For the past month I’ve been fighting against COVID-19 on two front lines.
The first has been in the hospital. I’m a surgeon, and though my background is in operations, I was recruited to provide intensive care to COVID-19 patients, like many of my fellow medical professionals. This new job has me placing central intravenous lines in patients, managing ventilators and, at times, performing emergency surgery. It has also required working with new teams, testing novel therapies, and adapting to new roles at a moment’s notice.
The other front line I’ve been working on is with my colleagues at the architecture and design firm HOK, as we work with healthcare leaders to figure out how to redesign medical facilities in the throes of a pandemic, and beyond. We are looking at how to repurpose existing facilities to meet the immediate coronavirus surge, but also thinking about the next decade of capital projects and how they should evolve. These are three key questions we’ve been fielding and my predictions for the future of healthcare design.
What design strategies will make hospitals more prepared to handle a future pandemic?
Healthcare will undergo a fundamental redesign centered around flexibility. In tangible terms, this could take place on multiple levels: inpatient nursing units could be designed with universal rooms that readily convert to support acute patients, entire segments of floors could be planned with segmented ventilation to allow for isolation units, and single-patient rooms could be designed to accommodate a second patient in the event of a crisis.
More broadly, associated structures, such as nearby parking garages, could be constructed for emergency conversion into patient triage and care units, akin to how convention centers have been retrofitted to deal with the current crisis. I expect flexible design strategies to stretch far beyond traditional healthcare facilities, influencing the layout of schools, hotels, office buildings, and stadiums.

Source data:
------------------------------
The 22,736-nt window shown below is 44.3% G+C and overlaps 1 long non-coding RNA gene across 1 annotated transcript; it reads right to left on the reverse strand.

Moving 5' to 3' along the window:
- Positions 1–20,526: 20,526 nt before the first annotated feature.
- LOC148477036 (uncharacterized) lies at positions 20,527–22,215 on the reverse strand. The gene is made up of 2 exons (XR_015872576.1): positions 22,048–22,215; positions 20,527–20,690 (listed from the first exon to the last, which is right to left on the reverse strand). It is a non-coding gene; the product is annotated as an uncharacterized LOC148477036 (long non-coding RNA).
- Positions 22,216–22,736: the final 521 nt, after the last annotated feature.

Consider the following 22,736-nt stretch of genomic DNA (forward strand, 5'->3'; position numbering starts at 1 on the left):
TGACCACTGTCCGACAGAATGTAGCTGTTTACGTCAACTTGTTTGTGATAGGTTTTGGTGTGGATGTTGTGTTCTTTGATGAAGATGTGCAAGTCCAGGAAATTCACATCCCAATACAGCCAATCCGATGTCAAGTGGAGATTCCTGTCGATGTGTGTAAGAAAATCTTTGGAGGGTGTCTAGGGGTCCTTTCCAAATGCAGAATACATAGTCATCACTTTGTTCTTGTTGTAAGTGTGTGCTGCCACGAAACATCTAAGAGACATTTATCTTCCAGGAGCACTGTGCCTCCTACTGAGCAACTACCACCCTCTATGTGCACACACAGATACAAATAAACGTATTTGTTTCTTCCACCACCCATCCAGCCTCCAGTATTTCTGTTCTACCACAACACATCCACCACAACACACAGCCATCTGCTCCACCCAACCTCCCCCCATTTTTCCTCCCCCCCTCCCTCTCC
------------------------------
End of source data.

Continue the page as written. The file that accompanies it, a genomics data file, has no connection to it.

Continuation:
Will the rapid adoption of telehealth be sustained?
This will be the lasting legacy of COVID-19 on health systems. Many providers are now, week after week, executing the majority of their office visits virtually. A huge boon to enable that shift was the Centers for Medicare and Medicaid Services (the most influential force in U.S. healthcare) broadening patient access to telehealth services in response to the pandemic. Sustained adoption of telehealth will change how we lay out and estimate space demands for clinics moving forward. It will also lead us to rethink how many of our services can be delivered outside of traditional healthcare facilities.
What is not getting enough attention?
The racial disparities revealed by the pandemic are startling. In multiple states, the percentage of African Americans dying from COVID-19 greatly exceeds the percentage of whites and other races who are dying. This disturbing trend should give us pause and compel us to imagine a future healthcare system and society that ensures equity. The explanations for these disparities are multiple and will likely reveal many underlying structural inequalities—housing, transportation, access to food, access to hospitals—that must be redesigned with public health in mind.
The harsh realities of the pandemic have exposed many shortcomings in our healthcare system. But COVID-19 has also has created an unprecedented opportunity to better align healthcare with design to creatively solve some of the most pressing issues of the day.
Andrew M. Ibrahim MD, MSc, is the chief medical officer of HOK’s Healthcare group and a resident surgeon at the University of Michigan, where he directs the Design & Health Fellowship with the Department of Surgery and the Taubman College of Architecture & Urban Planning. Follow him on Twitter.